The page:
Options for viable economic development through tourism among the non-oil Arab countries: the Egyptian case
Abstract:The underlying thesis of this paper is that, to achieve viable longterm high rates of economic growth and social development, the Arab non-oil countries must adhere to the basic principles of a modern economy. They have to develop those economic sectors that have strong competitive advantages with other markets. With accelerating globalization the competitive advantage has become even more important, particularly for the non-oil Arab countries. By examining the case of Egypt, the paper evaluates the extent to which tourism, as a service industry, can contribute to the improvement of these countries' economies. The non-oil economy of Egypt was chosen as a case study for two reasons: (a) from an economic point of view, Egypt has suffered most from the continuing Arab–Israeli conflict and (b) Egypt has the highest tourism potential in the entire Arab region. The results of the analysis show clearly that tourism can fit very well with Egypt's transformation into an economically welldeveloped non-oil country.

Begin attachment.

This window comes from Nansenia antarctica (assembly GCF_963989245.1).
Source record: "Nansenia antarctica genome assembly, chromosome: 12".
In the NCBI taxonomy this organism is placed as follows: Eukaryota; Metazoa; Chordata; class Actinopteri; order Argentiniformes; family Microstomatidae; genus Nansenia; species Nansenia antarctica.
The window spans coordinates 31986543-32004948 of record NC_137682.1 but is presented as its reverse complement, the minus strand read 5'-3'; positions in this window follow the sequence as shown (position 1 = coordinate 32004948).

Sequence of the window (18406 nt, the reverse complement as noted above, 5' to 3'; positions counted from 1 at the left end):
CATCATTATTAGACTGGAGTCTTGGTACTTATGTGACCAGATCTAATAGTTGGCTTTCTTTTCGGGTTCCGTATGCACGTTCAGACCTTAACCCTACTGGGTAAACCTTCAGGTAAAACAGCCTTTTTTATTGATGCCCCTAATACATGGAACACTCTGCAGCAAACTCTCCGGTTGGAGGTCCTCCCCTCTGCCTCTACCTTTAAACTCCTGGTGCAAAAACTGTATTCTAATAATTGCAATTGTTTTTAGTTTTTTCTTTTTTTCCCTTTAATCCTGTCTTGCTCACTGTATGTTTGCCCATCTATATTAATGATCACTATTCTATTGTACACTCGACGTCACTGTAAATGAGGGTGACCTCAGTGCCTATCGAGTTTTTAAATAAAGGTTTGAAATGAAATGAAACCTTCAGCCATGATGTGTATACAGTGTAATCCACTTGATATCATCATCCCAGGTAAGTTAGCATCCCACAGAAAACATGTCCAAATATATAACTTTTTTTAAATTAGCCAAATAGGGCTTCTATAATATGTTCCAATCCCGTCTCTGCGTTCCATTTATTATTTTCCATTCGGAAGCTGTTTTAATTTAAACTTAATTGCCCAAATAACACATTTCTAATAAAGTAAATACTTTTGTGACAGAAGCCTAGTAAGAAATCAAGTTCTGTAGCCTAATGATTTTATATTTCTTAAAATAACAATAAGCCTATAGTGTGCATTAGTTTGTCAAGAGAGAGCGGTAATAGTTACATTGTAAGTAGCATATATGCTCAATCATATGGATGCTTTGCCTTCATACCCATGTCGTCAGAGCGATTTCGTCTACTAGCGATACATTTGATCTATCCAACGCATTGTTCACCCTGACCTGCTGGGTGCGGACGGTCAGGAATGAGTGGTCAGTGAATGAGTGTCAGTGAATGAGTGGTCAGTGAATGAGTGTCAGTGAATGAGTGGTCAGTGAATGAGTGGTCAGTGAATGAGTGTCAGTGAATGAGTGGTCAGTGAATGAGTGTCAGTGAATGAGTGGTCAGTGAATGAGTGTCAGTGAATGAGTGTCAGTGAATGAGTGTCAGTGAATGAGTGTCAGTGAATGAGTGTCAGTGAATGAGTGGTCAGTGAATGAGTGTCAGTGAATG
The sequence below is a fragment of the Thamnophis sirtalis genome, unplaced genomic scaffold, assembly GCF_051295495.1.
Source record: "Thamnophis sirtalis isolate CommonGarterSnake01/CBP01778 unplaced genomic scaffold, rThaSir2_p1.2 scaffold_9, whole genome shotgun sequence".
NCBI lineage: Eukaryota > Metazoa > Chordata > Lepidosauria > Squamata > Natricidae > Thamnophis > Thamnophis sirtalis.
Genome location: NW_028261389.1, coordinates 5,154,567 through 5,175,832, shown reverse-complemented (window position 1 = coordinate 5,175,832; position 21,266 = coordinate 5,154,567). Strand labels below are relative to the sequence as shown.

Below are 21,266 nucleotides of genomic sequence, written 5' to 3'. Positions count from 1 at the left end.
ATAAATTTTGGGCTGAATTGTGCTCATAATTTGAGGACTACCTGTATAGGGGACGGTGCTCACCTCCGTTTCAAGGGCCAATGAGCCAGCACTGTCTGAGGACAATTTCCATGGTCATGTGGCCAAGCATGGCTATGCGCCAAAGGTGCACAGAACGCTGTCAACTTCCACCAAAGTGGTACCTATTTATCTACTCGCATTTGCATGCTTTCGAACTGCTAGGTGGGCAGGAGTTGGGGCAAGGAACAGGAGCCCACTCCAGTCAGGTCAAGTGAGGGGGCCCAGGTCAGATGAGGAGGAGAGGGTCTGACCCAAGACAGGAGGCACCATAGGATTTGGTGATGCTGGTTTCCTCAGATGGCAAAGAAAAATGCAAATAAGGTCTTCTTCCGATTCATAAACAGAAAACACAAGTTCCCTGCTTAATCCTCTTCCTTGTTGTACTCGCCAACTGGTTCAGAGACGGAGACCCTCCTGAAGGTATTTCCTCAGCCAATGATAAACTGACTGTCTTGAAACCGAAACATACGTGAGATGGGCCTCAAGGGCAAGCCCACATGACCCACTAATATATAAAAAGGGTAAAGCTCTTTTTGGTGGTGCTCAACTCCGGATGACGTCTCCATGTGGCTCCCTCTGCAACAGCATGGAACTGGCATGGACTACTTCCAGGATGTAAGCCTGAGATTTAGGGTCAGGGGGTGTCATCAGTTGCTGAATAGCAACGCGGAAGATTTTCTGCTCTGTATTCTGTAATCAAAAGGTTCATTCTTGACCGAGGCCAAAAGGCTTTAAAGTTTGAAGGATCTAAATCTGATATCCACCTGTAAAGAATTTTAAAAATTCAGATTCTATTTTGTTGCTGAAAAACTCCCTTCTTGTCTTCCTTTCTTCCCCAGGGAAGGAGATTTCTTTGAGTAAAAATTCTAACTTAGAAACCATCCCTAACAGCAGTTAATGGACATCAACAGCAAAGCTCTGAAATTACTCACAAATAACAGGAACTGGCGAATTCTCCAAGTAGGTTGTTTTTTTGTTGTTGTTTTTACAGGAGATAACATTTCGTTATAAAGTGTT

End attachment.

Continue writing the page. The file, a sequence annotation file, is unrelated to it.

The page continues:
Document Type: Regular Paper
Publication date: December 1, 2004
Tourism Economics, published bimonthly, is a peer-reviewed journal devoted to the economics and finance of tourism worldwide. Articles address the components of the tourism product (accommodation; restaurants; merchandizing; attractions; transport; entertainment; tourist activities); and the economic organization of tourism at micro and macro levels (market structure; role of public/private sectors; community interests; strategic planning; marketing; finance; economic development).
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